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Oil slips but remains on track for weekly gain

London — Oil prices were down slightly on Friday but set to rise on the week as recession fears eased though an uncertain demand outlook capped gains.

Brent crude futures were down 9c, or 0.1%, to $99.51 a barrel at 9am GMT, while US West Texas Intermediate (WTI) crude futures fell 38c or 0.4% to $93.96 a barrel.

Brent was on track to rise more than 3% this week after last week’s 14% tumble, its biggest weekly decline since April 2020 amid the fear that rising inflation and interest rate hikes will hit economic growth and demand for fuel.

Uncertainty capped price gains as the market absorbed contrasting demand views from oil cartel Opec and the International Energy Agency (IEA).

“While the peaking-inflation narrative has given some traction for risk assets lately, the more measured moves in oil prices since June suggest that some reservations remain in light of its cloudy demand outlook,” said Yeap Jun Rong, a market strategist at IG.

The trade-off for growth may continue to limit oil prices’ upside, with key psychological resistance for Brent at the $100 a barrel level, Yeap said.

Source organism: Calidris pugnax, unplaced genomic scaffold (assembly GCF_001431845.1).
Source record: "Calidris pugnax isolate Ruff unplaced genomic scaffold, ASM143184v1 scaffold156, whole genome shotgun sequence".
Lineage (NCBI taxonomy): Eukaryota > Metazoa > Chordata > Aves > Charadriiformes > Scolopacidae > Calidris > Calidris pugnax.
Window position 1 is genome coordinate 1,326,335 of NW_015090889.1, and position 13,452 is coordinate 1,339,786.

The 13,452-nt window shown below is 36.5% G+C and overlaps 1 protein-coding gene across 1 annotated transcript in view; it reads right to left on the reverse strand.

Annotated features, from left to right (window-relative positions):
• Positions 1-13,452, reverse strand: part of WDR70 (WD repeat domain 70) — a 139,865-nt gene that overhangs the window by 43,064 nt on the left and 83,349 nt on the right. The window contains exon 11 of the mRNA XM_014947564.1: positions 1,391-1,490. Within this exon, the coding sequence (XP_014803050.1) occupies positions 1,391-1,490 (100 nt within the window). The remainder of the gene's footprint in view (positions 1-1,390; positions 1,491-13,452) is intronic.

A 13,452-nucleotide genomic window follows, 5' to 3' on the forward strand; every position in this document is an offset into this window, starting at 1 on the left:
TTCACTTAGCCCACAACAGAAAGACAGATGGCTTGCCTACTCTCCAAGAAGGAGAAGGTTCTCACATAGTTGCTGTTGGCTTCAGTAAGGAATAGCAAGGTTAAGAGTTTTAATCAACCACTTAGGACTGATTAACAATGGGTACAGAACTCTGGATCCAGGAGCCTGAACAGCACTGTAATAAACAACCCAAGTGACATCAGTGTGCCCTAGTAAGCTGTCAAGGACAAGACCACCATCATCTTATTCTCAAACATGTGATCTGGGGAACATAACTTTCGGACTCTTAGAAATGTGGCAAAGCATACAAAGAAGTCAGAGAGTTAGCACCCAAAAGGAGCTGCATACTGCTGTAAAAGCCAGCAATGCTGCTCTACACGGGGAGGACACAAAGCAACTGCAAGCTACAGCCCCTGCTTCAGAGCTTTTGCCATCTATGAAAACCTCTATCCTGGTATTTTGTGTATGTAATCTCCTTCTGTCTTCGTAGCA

On Thursday, Opec cut its forecast for growth in world oil demand in 2022 by 260,000 barrels a day (bbl/day). It now expects demand to rise by 3.1-million barrels a day in 2022.

In contrast, the IEA raised its demand growth forecast to 2.1-million barrels a day citing gas-to-oil switching in power generation.

“There’s a great deal of uncertainty about demand in the short run. Until that settles, it [the market] will be like this for a while,” said Justin Smirk, a senior economist at Westpac.

The IEA also raised its outlook for Russian oil supply by 500,000bbl/day for the second half of 2022, but said Opec would struggle to boost production.

“The oil market has bounced back this week, with Brent once more flirting with triple figures,” said Craig Erlam, senior market analyst at Oanda in London.

“All things considered, the price moves highlight just how tight the market remains and how sensitive it therefore still is to spikes.”